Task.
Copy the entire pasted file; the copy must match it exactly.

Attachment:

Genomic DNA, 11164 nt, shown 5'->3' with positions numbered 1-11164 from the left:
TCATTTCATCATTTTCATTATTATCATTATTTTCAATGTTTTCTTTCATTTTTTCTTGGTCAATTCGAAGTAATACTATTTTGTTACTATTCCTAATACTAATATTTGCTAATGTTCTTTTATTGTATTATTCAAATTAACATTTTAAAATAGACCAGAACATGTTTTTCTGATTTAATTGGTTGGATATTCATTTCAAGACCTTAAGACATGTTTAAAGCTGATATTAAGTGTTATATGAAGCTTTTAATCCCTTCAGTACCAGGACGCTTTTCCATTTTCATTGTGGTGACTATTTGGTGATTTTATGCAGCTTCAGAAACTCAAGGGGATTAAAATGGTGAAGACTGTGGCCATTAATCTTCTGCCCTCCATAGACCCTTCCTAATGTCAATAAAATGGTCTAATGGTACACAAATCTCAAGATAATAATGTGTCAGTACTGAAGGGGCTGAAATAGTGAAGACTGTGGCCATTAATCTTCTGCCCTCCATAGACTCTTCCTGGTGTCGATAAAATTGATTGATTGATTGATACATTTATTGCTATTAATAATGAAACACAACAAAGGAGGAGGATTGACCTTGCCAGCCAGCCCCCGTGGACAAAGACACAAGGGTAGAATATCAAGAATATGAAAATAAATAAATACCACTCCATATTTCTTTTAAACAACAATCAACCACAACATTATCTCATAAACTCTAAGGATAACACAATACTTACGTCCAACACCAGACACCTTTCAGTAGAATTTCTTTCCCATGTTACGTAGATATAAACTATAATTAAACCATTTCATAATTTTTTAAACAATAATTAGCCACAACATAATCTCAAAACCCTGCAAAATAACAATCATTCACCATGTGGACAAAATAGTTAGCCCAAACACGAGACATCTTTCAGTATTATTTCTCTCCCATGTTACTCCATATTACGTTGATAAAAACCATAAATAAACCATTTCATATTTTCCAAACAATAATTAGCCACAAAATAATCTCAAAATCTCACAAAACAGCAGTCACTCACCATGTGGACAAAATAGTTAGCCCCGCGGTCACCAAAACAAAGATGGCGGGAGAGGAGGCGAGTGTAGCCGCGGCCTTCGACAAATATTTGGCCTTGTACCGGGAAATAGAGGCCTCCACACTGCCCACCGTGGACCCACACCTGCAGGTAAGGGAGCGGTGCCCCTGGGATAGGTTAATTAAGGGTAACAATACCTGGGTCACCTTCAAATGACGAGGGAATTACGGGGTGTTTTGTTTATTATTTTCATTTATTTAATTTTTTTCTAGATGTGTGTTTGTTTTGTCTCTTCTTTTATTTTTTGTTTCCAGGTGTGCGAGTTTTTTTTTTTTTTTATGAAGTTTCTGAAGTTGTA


Genomic DNA, 11164 nt, shown 5'->3' with positions numbered 1-11164 from the left:
TCATTTCATCATTTTCATTATTATCATTATTTTCAATGTTTTCTTTCATTTTTTCTTGGTCAATTCGAAGTAATACTATTTTGTTACTATTCCTAATACTAATATTTGCTAATGTTCTTTTATTGTATTATTCAAATTAACATTTTAAAATAGACCAGAACATGTTTTTCTGATTTAATTGGTTGGATATTCATTTCAAGACCTTAAGACATGTTTAAAGCTGATATTAAGTGTTATATGAAGCTTTTAATCCCTTCAGTACCAGGACGCTTTTCCATTTTCATTGTGGTGACTATTTGGTGATTTTATGCAGCTTCAGAAACTCAAGGGGATTAAAATGGTGAAGACTGTGGCCATTAATCTTCTGCCCTCCATAGACCCTTCCTAATGTCAATAAAATGGTCTAATGGTACACAAATCTCAAGATAATAATGTGTCAGTACTGAAGGGGCTGAAATAGTGAAGACTGTGGCCATTAATCTTCTGCCCTCCATAGACTCTTCCTGGTGTCGATAAAATTGATTGATTGATTGATACATTTATTGCTATTAATAATGAAACACAACAAAGGAGGAGGATTGACCTTGCCAGCCAGCCCCCGTGGACAAAGACACAAGGGTAGAATATCAAGAATATGAAAATAAATAAATACCACTCCATATTTCTTTTAAACAACAATCAACCACAACATTATCTCATAAACTCTAAGGATAACACAATACTTACGTCCAACACCAGACACCTTTCAGTAGAATTTCTTTCCCATGTTACGTAGATATAAACTATAATTAAACCATTTCATAATTTTTTAAACAATAATTAGCCACAACATAATCTCAAAACCCTGCAAAATAACAATCATTCACCATGTGGACAAAATAGTTAGCCCAAACACGAGACATCTTTCAGTATTATTTCTCTCCCATGTTACTCCATATTACGTTGATAAAAACCATAAATAAACCATTTCATATTTTCCAAACAATAATTAGCCACAAAATAATCTCAAAATCTCACAAAACAGCAGTCACTCACCATGTGGACAAAATAGTTAGCCCCGCGGTCACCAAAACAAAGATGGCGGGAGAGGAGGCGAGTGTAGCCGCGGCCTTCGACAAATATTTGGCCTTGTACCGGGAAATAGAGGCCTCCACACTGCCCACCGTGGACCCACACCTGCAGGTAAGGGAGCGGTGCCCCTGGGATAGGTTAATTAAGGGTAACAATACCTGGGTCACCTTCAAATGACGAGGGAATTACGGGGTGTTTTGTTTATTATTTTCATTTATTTAATTTTTTTCTAGATGTGTGTTTGTTTTGTCTCTTCTTTTATTTTTTGTTTCCAGGTGTGCGAGTTTTTTTTTTTTTTTATGAAGTTTCTGAAGTTGTA